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Digital PR news: Google is about to change, here's what you need to know

It’s one of the most iconic aspects of the online experience- simple, clean, easy to use. Google’s homepage has been exactly the same since its launch in 1996, offering a brief respite from the general chaos that comes with an internet full of more pop ups, box outs, and click bait than should be tolerable. But now all that’s about to change dramatically for users here in the UK.
Well, OK, the Google landing page is going to change significantly for everyone, starting with US users, but the switch up will be hitting our shores pretty soon too. Here’s what’s about to happen, and what good digital PR pros should be thinking about the amendment…
Less white space, more news 
Android users, and anyone who accesses Google through its mobile app, will already be familiar with a rolling news feed on the search screen, offering up a mixture of stories from across the web that have been chosen for their relevance to your own internet search history.
This is now going to be a mainstay of the desktop web browser version of Google too. Confused? Basically it’s going to look something like this:
An end to search?
Artificial Intelligence has been all over our blog this week, with Smoking Gun MD Rick Guttridge’s newsletter opinion piece asking ‘Should marketers have nightmares about robot staff?‘ Put simply, AI is switching up the way so much tech behaves, in the next few years life and work as we know them could be almost unrecognisable. Experts are predicting Google could be heading for troubled waters as a result.
Already many technology companies have AI built into their core product- we are offered products and services before we actually request them, based on a range of parameters that have been analysed by computer software, for example geographic location and previous purchase history. Online search is likely to employ this functionality more and more, meaning it won’t be too long before we’re receiving suggestions rather than search results, compiled for us because big data knows what we enjoy, where we like to do it, and how much we’re likely to spend on whatever ‘it’ is.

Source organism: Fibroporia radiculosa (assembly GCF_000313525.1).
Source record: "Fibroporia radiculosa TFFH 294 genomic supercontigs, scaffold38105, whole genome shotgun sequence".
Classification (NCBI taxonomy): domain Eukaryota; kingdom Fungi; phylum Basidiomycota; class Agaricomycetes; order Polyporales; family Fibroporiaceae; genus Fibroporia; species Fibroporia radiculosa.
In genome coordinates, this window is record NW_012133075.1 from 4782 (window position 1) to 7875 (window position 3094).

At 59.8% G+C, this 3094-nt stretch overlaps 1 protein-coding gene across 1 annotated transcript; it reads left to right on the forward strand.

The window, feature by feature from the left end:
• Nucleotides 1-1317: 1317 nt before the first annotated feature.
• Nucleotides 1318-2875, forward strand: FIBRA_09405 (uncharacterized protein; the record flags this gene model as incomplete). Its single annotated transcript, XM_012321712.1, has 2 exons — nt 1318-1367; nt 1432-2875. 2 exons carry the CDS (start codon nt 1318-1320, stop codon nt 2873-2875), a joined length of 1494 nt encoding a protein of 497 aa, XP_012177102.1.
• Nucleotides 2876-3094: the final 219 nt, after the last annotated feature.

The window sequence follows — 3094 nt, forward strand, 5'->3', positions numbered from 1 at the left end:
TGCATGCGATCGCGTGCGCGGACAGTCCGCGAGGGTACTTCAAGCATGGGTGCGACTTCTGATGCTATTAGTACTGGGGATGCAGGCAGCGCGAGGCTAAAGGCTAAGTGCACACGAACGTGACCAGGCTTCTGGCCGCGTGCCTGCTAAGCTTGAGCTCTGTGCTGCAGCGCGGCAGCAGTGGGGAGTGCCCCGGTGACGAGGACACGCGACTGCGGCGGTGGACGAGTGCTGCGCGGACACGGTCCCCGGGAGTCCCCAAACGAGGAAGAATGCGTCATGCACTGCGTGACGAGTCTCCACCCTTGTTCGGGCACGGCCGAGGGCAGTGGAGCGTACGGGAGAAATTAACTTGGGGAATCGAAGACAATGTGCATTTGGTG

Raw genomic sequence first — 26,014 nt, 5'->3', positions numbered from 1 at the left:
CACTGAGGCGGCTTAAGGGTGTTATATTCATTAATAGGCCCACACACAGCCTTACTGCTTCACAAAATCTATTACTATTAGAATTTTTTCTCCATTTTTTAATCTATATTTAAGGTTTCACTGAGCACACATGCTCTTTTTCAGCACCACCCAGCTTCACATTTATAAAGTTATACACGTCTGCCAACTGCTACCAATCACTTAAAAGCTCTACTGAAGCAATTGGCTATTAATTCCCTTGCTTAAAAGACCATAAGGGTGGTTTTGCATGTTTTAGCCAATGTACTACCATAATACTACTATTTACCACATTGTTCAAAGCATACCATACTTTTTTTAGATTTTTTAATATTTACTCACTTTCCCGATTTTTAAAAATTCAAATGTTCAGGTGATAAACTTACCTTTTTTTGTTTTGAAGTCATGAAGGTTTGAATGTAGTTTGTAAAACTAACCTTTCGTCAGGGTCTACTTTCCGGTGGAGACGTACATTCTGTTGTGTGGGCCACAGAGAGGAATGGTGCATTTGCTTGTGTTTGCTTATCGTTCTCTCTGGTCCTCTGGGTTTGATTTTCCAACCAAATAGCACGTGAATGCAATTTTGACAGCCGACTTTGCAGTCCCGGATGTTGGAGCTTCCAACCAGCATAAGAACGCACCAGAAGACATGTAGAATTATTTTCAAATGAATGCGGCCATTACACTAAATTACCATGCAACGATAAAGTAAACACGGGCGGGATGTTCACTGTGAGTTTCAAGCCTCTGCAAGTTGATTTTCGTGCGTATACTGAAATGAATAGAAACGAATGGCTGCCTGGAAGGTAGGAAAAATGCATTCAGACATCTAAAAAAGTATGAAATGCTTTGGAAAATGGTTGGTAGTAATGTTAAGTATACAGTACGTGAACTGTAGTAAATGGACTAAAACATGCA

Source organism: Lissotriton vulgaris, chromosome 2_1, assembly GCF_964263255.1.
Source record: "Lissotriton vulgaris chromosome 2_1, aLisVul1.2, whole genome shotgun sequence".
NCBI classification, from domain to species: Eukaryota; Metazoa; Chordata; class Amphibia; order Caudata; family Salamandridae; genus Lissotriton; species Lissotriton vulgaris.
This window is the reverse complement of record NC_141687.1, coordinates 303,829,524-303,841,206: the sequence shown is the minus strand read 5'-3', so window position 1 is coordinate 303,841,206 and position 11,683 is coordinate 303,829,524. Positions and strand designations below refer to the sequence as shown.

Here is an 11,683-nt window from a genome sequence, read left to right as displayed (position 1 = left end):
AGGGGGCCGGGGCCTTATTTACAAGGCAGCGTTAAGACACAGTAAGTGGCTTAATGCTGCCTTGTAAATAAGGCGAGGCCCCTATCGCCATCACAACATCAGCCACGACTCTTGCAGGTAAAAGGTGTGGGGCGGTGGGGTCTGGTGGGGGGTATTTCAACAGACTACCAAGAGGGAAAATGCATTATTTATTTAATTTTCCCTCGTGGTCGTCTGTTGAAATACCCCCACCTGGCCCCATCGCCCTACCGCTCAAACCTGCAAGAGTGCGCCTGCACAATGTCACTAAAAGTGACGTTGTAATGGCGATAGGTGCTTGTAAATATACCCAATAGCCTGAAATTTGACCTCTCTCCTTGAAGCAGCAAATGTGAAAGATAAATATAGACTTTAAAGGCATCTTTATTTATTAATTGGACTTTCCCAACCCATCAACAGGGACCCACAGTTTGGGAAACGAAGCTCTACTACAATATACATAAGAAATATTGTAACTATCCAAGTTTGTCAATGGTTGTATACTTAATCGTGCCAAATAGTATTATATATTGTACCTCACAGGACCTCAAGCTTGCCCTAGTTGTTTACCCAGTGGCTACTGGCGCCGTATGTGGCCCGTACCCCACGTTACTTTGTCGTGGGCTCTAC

By including a feed in the homepage, some believe this is Google’s first step towards rolling out an AI system that will put an end to search itself- we’re being conditioned to recognise a feed of suggested content, so whenever the big switch happens, it won’t be quite so jarring… Suggestions will look the same as the news stories that are about to appear in the feed, only this will be for products and services the observant programmes know will appeal to us.
Trust issues
As we blogged earlier this month, Google has gone from the ‘Don’t Be Evil’ do gooder to something of a by-word for trust issues thanks to a major ruling in European courts, that found the search giant had been prioritising and biasing results in favour of its own services and products. It has a limited time to show how this will be rectified going forward, or face an even heftier fine than the one it has been asked to pay already.
At the time we pondered over what this means for information, considering how much we consume is dictated by Google search. If the company is heading towards a curated experience, whereby it will suggest stories and content that should interest us based on our online behaviour, via AI, then surely we should be more than a little wary? What’s to stop it prioritising some sources over others, based on agreements- both covert and overt?
As the algorithms used by Google are its most valuable asset and best kept secret, there may be no way of telling this is happening for quite some time- by which point the impact of this favouritism could already be significant.
Fake news has shown how vulnerable the public is to misinformation, with everything from the US presidential election to UK referendum results potentially influenced by the distribution of false facts, libellous stories, and defamatory statements. With this in mind, placing so much trust in one company not to manipulate public opinion could well be a big mistake, unless we spend real time developing robust, fit-for-purpose rules and regulations that allow us to properly monitor and police how information is treated, shared, and promoted online.

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